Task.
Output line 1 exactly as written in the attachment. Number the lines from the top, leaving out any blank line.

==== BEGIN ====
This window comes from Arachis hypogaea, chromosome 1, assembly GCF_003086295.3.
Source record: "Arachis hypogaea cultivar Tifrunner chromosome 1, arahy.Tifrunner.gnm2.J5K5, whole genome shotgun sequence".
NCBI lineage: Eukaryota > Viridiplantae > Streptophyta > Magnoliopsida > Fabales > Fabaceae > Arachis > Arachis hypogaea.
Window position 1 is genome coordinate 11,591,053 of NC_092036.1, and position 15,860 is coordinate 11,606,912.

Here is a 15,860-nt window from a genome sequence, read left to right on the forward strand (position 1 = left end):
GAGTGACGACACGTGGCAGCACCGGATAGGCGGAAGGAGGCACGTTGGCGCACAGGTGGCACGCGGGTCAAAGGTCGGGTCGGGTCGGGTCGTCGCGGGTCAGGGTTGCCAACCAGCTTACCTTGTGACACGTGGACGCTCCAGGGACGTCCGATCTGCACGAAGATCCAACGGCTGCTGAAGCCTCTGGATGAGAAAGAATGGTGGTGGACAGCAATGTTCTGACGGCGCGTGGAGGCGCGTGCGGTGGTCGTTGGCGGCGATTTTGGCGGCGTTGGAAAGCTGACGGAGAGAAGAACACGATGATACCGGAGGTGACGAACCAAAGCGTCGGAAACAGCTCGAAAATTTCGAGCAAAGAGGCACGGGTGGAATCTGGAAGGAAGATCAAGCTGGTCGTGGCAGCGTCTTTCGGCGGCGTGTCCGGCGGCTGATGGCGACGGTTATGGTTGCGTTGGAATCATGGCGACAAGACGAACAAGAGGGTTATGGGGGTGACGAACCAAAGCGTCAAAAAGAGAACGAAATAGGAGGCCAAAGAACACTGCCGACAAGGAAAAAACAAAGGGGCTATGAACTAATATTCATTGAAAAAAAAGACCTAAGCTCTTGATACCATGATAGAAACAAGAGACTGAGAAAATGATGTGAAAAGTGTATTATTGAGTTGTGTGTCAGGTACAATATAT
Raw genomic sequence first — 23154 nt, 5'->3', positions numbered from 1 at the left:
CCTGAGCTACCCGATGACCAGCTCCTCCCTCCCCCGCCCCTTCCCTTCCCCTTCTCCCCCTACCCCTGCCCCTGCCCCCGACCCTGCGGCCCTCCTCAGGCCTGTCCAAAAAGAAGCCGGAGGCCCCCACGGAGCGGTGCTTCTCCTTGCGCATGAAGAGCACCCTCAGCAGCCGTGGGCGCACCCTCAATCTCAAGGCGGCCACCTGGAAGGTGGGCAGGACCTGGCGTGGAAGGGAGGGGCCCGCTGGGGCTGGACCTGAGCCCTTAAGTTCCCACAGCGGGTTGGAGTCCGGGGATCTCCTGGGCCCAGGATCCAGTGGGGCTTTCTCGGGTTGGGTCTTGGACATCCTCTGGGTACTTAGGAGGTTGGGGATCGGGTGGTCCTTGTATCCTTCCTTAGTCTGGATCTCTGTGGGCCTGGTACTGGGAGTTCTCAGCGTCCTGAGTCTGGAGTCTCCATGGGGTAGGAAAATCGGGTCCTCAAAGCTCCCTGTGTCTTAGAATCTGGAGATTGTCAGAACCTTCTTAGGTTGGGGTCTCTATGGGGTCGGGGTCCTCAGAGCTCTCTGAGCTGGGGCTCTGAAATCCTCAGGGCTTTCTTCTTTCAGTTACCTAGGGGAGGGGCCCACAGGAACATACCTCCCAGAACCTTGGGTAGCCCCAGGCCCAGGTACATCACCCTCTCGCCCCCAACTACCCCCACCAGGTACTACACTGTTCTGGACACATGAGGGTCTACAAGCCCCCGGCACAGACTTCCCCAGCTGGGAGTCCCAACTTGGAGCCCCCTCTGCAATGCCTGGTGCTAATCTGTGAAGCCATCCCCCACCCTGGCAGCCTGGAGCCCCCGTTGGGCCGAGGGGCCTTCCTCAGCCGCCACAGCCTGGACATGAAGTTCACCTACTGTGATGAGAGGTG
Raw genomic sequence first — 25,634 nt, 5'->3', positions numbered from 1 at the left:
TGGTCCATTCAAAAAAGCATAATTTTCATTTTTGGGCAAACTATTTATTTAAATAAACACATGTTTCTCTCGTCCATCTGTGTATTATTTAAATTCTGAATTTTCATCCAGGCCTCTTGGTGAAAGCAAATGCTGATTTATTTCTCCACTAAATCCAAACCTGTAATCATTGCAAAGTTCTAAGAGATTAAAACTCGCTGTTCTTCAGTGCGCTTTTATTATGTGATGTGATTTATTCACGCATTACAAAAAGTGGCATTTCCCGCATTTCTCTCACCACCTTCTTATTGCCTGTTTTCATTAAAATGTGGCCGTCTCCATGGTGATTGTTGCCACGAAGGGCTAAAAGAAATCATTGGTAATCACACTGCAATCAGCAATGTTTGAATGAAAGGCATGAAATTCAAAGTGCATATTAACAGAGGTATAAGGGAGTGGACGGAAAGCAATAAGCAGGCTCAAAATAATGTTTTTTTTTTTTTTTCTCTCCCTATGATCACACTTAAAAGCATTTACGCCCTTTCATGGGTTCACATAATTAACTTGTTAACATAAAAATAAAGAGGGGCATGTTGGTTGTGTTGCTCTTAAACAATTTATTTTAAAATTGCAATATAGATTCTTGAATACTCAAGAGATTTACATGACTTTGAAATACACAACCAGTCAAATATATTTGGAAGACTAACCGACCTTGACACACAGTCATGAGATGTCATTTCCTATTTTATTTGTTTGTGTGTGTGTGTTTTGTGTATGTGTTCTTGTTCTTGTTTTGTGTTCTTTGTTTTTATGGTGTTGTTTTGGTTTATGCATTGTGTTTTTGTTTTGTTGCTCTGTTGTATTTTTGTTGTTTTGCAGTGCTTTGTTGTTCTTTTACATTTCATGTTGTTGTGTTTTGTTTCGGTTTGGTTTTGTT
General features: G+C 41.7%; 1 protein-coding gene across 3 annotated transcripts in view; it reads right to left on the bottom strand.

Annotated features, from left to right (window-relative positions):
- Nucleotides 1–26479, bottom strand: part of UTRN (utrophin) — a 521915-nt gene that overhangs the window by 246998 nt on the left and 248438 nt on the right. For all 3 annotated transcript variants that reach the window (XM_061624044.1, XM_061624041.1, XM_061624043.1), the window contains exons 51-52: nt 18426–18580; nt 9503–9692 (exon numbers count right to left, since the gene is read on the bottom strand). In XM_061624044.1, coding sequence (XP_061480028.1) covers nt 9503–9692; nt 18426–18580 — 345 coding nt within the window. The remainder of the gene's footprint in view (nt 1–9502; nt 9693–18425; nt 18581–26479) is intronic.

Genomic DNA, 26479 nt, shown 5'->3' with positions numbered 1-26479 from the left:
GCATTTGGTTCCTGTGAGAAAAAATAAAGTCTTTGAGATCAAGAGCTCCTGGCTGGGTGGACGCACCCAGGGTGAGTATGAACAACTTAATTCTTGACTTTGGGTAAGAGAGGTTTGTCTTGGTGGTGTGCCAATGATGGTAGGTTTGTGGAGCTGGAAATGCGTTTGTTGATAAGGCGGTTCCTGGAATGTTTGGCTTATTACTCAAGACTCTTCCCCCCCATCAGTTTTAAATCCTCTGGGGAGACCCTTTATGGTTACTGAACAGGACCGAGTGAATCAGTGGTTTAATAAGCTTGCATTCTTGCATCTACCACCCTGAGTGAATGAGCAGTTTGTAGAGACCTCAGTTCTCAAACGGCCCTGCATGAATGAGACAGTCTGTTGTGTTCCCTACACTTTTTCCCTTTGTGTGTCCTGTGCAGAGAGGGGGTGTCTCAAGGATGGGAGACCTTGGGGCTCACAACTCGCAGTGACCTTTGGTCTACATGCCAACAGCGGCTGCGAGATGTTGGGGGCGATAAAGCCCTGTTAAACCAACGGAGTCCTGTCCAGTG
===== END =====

This window comes from Arachis hypogaea, chromosome 1, assembly GCF_003086295.3.